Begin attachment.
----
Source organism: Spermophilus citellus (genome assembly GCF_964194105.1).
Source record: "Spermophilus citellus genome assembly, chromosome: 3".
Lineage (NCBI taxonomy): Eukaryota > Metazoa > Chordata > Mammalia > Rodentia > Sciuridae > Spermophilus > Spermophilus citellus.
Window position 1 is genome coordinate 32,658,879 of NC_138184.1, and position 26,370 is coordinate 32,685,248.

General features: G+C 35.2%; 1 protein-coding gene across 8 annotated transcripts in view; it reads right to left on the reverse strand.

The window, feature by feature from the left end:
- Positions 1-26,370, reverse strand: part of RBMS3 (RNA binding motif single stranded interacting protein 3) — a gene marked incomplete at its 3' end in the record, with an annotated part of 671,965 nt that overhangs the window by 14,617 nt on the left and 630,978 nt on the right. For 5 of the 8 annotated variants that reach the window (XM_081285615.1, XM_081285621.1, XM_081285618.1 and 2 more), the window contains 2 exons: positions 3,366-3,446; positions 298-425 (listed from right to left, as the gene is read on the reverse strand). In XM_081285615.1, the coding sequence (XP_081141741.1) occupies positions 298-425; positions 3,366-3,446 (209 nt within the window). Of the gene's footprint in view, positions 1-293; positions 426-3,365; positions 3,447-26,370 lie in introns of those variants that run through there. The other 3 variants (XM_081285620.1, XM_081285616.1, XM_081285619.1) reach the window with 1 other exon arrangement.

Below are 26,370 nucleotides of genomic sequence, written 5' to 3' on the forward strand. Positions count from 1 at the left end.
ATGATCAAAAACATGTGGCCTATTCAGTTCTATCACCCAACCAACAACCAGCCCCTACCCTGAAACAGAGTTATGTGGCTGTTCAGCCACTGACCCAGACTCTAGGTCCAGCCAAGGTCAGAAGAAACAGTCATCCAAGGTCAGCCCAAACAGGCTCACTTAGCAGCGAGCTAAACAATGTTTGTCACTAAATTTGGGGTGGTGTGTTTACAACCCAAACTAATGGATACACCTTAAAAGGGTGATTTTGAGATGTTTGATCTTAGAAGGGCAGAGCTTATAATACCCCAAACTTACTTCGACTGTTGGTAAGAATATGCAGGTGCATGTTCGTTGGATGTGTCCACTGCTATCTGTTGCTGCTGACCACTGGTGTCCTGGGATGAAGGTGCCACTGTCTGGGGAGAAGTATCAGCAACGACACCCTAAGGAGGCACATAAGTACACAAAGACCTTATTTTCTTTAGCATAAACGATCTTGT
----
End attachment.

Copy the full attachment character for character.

Source organism: Spermophilus citellus (genome assembly GCF_964194105.1).
Source record: "Spermophilus citellus genome assembly, chromosome: 3".
Lineage (NCBI taxonomy): Eukaryota > Metazoa > Chordata > Mammalia > Rodentia > Sciuridae > Spermophilus > Spermophilus citellus.
Window position 1 is genome coordinate 32,658,879 of NC_138184.1, and position 26,370 is coordinate 32,685,248.

General features: G+C 35.2%; 1 protein-coding gene across 8 annotated transcripts in view; it reads right to left on the reverse strand.

The window, feature by feature from the left end:
- Positions 1-26,370, reverse strand: part of RBMS3 (RNA binding motif single stranded interacting protein 3) — a gene marked incomplete at its 3' end in the record, with an annotated part of 671,965 nt that overhangs the window by 14,617 nt on the left and 630,978 nt on the right. For 5 of the 8 annotated variants that reach the window (XM_081285615.1, XM_081285621.1, XM_081285618.1 and 2 more), the window contains 2 exons: positions 3,366-3,446; positions 298-425 (listed from right to left, as the gene is read on the reverse strand). In XM_081285615.1, the coding sequence (XP_081141741.1) occupies positions 298-425; positions 3,366-3,446 (209 nt within the window). Of the gene's footprint in view, positions 1-293; positions 426-3,365; positions 3,447-26,370 lie in introns of those variants that run through there. The other 3 variants (XM_081285620.1, XM_081285616.1, XM_081285619.1) reach the window with 1 other exon arrangement.

Below are 26,370 nucleotides of genomic sequence, written 5' to 3' on the forward strand. Positions count from 1 at the left end.
ATGATCAAAAACATGTGGCCTATTCAGTTCTATCACCCAACCAACAACCAGCCCCTACCCTGAAACAGAGTTATGTGGCTGTTCAGCCACTGACCCAGACTCTAGGTCCAGCCAAGGTCAGAAGAAACAGTCATCCAAGGTCAGCCCAAACAGGCTCACTTAGCAGCGAGCTAAACAATGTTTGTCACTAAATTTGGGGTGGTGTGTTTACAACCCAAACTAATGGATACACCTTAAAAGGGTGATTTTGAGATGTTTGATCTTAGAAGGGCAGAGCTTATAATACCCCAAACTTACTTCGACTGTTGGTAAGAATATGCAGGTGCATGTTCGTTGGATGTGTCCACTGCTATCTGTTGCTGCTGACCACTGGTGTCCTGGGATGAAGGTGCCACTGTCTGGGGAGAAGTATCAGCAACGACACCCTAAGGAGGCACATAAGTACACAAAGACCTTATTTTCTTTAGCATAAACGATCTTGT